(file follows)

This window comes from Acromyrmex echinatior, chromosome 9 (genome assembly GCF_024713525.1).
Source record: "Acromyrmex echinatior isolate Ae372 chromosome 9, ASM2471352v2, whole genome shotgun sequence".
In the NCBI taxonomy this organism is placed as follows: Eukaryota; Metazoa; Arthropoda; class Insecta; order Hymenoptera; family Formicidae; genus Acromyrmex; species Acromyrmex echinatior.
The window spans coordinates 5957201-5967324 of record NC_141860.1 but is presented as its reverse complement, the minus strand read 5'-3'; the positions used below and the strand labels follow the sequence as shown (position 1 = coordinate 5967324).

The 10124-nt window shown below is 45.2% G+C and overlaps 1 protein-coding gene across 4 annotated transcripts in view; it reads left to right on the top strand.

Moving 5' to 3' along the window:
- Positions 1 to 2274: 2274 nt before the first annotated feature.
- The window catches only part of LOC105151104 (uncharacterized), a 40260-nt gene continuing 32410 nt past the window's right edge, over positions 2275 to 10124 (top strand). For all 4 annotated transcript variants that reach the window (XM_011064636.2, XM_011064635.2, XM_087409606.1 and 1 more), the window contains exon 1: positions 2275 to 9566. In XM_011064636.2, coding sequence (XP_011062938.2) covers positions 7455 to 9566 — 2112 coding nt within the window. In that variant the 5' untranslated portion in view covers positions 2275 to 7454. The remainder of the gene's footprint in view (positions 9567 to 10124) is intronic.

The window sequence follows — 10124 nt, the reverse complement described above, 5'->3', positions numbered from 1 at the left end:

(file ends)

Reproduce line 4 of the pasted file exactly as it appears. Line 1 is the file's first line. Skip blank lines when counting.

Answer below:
The window spans coordinates 5957201-5967324 of record NC_141860.1 but is presented as its reverse complement, the minus strand read 5'-3'; the positions used below and the strand labels follow the sequence as shown (position 1 = coordinate 5967324).